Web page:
CENTURION, Gauteng – 19 November 2008 – Dark Fibre Africa (DFA) has accelerated its infrastructure roll-out in Johannesburg with 350km of fibre already laid, as it prepares to finalise contracts with more companies following the recent court ruling that opened up the telecoms market to more competition. DFA owns, builds, maintains and monitors fibre network infrastructure, which is then leased to telecoms operators and can be shared by operators to save costs. DFA is targeting metropolitan areas such as Pretoria, Johannesburg, Cape Town and Durban, and townships such as Soweto. The company, founded by Community Investment Ventures and VenFin, will spend R2 billion on infrastructure over the next three years. Two months ago Altech won a legal action that ruled that value-added network services (Vans) have the right to build their own telecoms infrastructure. This includes fixed-line and wireless networks. Altech, which owns value-added network Autopage, was previously not allowed to build its own telecoms infrastructure and instead had to lease space from Telkom. Following three court actions, all of which ruled in favour of Altech, this week the Independent Communications Authority of SA (Icasa) said it would convert old Vans licences into new network and services licences. This will give hundreds of voice and data carriers the right to compete directly with Telkom and Neotel. DFA director Richard Came said this week that the firm was working with several network operators, who were interested in shared infrastructure. Electronic Communications Network has indicated that it will lease space from DFA in certain areas. Internet Solutions was also evaluating its options, parent company Dimension Data said last week.
The R2 billion, from DFA’s owner Community Investment Ventures and its funding partners, Venfin and Absa Capital, will go towards expanding its network across the country. DFA says its technology allows operators to share infrastructure without affecting their competitive advantage. “The model makes economic sense because it does away with the need to duplicate expensive infrastructure, minimises traffic disruption and opens up the market to even the smallest operators,” says Came. He adds that most of the costs in laying fibre are incurred in the civil engineering phase. “By putting in a system where we lay down paired fibre optic cables, we are helping to cut costs associated with laying down individual cables. The operators would also own the cables we put down for them.”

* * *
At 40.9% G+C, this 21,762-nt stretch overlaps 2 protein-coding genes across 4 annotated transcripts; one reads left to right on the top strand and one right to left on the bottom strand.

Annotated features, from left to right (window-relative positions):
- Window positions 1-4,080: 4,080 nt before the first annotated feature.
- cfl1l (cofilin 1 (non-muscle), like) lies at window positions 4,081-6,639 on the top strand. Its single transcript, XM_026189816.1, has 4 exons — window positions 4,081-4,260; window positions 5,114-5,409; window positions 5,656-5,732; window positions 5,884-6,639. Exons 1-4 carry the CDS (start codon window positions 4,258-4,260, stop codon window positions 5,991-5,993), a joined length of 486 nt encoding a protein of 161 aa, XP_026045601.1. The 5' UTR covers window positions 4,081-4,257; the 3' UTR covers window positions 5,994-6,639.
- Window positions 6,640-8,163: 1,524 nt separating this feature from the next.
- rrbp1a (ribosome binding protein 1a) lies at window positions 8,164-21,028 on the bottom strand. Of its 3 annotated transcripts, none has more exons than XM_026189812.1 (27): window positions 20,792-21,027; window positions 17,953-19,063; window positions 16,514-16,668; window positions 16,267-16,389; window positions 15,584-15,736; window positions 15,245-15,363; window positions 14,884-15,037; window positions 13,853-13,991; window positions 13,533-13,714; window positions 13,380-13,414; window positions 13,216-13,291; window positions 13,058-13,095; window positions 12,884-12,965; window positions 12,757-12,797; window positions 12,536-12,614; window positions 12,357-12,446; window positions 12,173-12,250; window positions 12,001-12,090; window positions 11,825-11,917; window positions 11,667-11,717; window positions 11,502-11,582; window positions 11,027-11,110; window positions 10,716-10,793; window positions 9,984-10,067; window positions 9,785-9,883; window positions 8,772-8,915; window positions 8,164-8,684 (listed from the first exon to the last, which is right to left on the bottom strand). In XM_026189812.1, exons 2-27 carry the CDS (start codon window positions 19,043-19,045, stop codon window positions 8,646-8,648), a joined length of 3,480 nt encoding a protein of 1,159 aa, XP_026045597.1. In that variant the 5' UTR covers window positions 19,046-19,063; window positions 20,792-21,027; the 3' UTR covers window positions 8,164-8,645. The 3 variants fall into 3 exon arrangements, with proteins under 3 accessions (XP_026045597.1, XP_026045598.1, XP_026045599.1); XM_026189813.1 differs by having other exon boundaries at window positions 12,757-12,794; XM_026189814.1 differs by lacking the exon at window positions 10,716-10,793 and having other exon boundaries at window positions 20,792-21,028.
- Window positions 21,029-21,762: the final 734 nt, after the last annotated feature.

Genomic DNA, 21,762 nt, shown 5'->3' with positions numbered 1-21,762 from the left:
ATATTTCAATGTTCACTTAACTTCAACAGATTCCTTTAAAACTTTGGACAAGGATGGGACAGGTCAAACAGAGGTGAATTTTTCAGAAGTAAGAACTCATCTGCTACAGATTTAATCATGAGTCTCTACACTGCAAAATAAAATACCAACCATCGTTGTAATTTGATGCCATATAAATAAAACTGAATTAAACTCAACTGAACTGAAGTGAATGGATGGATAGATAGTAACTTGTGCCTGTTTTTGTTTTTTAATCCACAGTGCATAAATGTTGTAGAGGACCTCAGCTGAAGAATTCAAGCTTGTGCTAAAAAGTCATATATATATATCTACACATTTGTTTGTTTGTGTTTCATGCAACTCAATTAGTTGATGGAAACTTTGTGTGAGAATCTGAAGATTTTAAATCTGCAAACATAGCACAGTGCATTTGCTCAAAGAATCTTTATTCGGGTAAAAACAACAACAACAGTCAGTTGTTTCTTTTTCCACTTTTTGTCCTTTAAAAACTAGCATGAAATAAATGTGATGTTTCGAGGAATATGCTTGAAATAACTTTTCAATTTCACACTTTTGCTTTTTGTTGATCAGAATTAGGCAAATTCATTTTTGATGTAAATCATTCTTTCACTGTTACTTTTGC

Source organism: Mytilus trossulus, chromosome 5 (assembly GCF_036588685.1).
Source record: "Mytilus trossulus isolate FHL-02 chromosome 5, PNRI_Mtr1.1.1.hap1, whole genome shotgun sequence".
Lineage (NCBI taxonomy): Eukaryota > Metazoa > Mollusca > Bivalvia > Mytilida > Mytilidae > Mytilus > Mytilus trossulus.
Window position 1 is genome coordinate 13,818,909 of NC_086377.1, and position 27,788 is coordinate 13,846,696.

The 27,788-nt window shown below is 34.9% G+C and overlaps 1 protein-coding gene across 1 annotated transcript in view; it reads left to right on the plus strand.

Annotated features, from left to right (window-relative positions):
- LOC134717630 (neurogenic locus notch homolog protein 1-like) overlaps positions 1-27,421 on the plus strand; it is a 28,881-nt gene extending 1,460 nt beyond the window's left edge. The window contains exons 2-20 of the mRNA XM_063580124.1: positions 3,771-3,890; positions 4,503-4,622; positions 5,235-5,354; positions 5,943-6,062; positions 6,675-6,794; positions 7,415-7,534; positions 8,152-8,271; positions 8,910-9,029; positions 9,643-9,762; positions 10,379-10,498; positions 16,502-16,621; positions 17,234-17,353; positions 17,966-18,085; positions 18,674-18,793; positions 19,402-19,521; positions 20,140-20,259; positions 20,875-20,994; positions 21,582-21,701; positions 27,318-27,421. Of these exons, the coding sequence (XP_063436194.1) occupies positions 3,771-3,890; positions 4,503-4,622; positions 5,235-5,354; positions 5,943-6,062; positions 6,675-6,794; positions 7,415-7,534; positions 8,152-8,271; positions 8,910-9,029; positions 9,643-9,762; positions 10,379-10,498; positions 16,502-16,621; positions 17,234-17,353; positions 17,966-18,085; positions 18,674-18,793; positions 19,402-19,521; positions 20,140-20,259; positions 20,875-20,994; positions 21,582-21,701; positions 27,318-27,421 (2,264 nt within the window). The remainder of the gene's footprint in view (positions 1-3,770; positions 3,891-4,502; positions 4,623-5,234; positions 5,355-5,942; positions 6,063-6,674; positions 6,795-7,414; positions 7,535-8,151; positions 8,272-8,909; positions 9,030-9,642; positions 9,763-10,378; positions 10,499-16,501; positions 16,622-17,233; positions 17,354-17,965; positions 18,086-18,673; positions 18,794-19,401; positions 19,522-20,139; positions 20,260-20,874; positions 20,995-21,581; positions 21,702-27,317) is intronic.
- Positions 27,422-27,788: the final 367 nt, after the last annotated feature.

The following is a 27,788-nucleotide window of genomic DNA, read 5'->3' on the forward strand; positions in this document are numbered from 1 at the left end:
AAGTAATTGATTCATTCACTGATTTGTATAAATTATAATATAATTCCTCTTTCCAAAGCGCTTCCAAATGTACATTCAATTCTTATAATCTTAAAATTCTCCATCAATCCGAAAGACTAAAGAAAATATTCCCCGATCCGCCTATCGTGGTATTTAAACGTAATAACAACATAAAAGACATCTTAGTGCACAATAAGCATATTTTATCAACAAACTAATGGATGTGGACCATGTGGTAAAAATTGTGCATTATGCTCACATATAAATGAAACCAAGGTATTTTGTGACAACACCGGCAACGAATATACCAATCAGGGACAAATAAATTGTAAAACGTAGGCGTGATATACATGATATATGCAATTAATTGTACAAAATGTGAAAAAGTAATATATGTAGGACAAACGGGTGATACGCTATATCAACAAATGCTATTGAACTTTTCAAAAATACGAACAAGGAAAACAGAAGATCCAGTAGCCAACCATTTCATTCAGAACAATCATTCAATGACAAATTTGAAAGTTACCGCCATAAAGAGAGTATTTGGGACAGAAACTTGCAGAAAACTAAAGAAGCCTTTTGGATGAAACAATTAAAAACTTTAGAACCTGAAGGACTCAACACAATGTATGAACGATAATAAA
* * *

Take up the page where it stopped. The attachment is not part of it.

Vodacom Business, a subsidiary of Vodacom, has already signed a contract with DFA. “Shared fibre infrastructure is the only solution that makes sense in this environment,” said Came. “A carrier-neutral network eliminates the need for each operator to create their own infrastructure… Network operators will also be able to provide services far more rapidly to customers through the use of shared infrastructure,” he said. Having only one company digging the road to lay fibre reduces disruptions to business, consumers and metro services. “A dark fibre network will also make it possible to avoid the unnecessary duplication of cellphone towers that characterised the early stages of the mobile communications industry,” said Came. Arthur Goldstuck, the managing director of World Wide Worx, said yesterday that DFA had an interesting model and was brave to get into the business early, while people were nervous of investing in infrastructure because of uncertainty surrounding licensing. DFA is operating in fixed-line networks. Goldstuck expected more Vans to build wireless networks because it was cheaper. However, a disadvantage to wireless networks could be Icasa’s requirements that companies should be at least 51 percent black owned to receive a spectrum licence.
DFA is the premier wholesale, open-access fibre-infrastructure and -connectivity provider in South Africa. We finance, build, install, manage, and maintain a world-class fibre network to transmit metro and long-haul telecommunications traffic. We started rolling out our fibre network in 2007, and to date, we have deployed over 13,000 km of ducting infrastructure in major metros, secondary cities, and smaller towns. Our network runs with an industry-leading uptime of 99.98%. We lease our secure transmission and backbone fibre infrastructure and provide associated connectivity services to telecommunications operators, Internet service providers, media conglomerates, tertiary education institutions, municipalities, government organizations, and other businesses, large and small, on equal terms. DFA is a Level 3 B-BBEE Contributor on the ICT Sector Codes.